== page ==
Financing the Natura 2000 network
Natura 2000 is the cornerstone of EU biodiversity policy. As establishment of the Natura 2000 network nears completion, the priority now is to make it fully operational by effectively managing and restoring the areas concerned. While the primary responsibility lies with Member States, the Commission has presented a recent Staff Working Paper showing how various sources of EU funding can be used to help meet the significant increase in investment required.
Natura 2000 is the largest network of protected areas in the world. It contains over 26 000 sites and is greater in size than Germany, Poland and the Czech Republic combined. It is based on a broad concept of land and water management to provide humans with sustainable livelihoods while safeguarding Europe’s natural assets and wildlife heritage.
To manage the network effectively requires an annual injection of some EUR 5.8 billion, of which one third goes to one-off investments. The Habitats Directive explicitly links the delivery of necessary conservation measures to EU co-financing. This is to be achieved through the integration of Natura 2000 financing into key policy sectors. Agriculture, particularly its rural development strand with agri-environment and forest measures, is the most important of these. Cohesion policy also plays a major role in funding investments, especially in the newer Member States.
A key element to strengthen integration for the post-2014 period will be the placing of EU co-financing on a more strategic footing. Member States are being asked to develop multi-annual funding strategies for Natura 2000 called ‘prioritised action frameworks’. These will define the priorities for action over the next period, translate them into practical conservation measures and identify clear links to relevant EU funds and programmes, including those related to maritime and fisheries policy. The LIFE programme, especially the proposed ‘Integrated Projects’ will be a key tool to help delivery of these funding strategies.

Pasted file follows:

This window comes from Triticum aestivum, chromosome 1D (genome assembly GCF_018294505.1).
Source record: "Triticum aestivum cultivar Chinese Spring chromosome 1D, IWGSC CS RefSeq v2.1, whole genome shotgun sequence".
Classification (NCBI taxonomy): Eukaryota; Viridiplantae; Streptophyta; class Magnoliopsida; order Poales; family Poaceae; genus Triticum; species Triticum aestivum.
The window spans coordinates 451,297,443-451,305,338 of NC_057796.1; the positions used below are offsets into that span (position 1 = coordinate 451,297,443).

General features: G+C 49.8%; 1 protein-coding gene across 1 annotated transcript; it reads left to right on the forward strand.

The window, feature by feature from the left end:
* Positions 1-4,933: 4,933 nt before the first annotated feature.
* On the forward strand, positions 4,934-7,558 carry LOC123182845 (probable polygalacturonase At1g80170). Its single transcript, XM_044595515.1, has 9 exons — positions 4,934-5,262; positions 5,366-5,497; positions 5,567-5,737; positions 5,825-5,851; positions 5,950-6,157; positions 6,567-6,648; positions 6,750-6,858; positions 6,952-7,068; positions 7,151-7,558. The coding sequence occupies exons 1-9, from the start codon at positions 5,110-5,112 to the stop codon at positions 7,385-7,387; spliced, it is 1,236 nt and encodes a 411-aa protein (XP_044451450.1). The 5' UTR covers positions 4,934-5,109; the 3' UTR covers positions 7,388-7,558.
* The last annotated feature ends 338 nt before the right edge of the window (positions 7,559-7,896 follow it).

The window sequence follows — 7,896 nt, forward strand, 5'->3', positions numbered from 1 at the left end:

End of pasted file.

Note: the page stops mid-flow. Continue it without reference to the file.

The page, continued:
Despite the large sums of money involved, the socio-economic benefits of investing in Natura 2000, estimated at EUR 200-300 billion per year, far outweigh the estimated costs. Natura 2000 delivers many vital ecosystem services including carbon sequestration and storage, water provision and purification, flood control and prevention of natural hazards. Natura 2000 therefore has a valuable role to play in climate change adaptation and mitigation and the network currently stores the equivalent of 35 billion tonnes of CO2 with an estimated value of between EUR 607 billion and EUR 1 130 billion. Furthermore, its annual tourism and recreational benefits are estimated at between EUR 5 to EUR 9 billion.
A well-managed network can make a major contribution towards the EU’s wider environmental objectives. One of these is to halt and reverse the loss of biodiversity and ecosystems by 2020. The Natura 2000 network has a critical role to play in achieving this goal.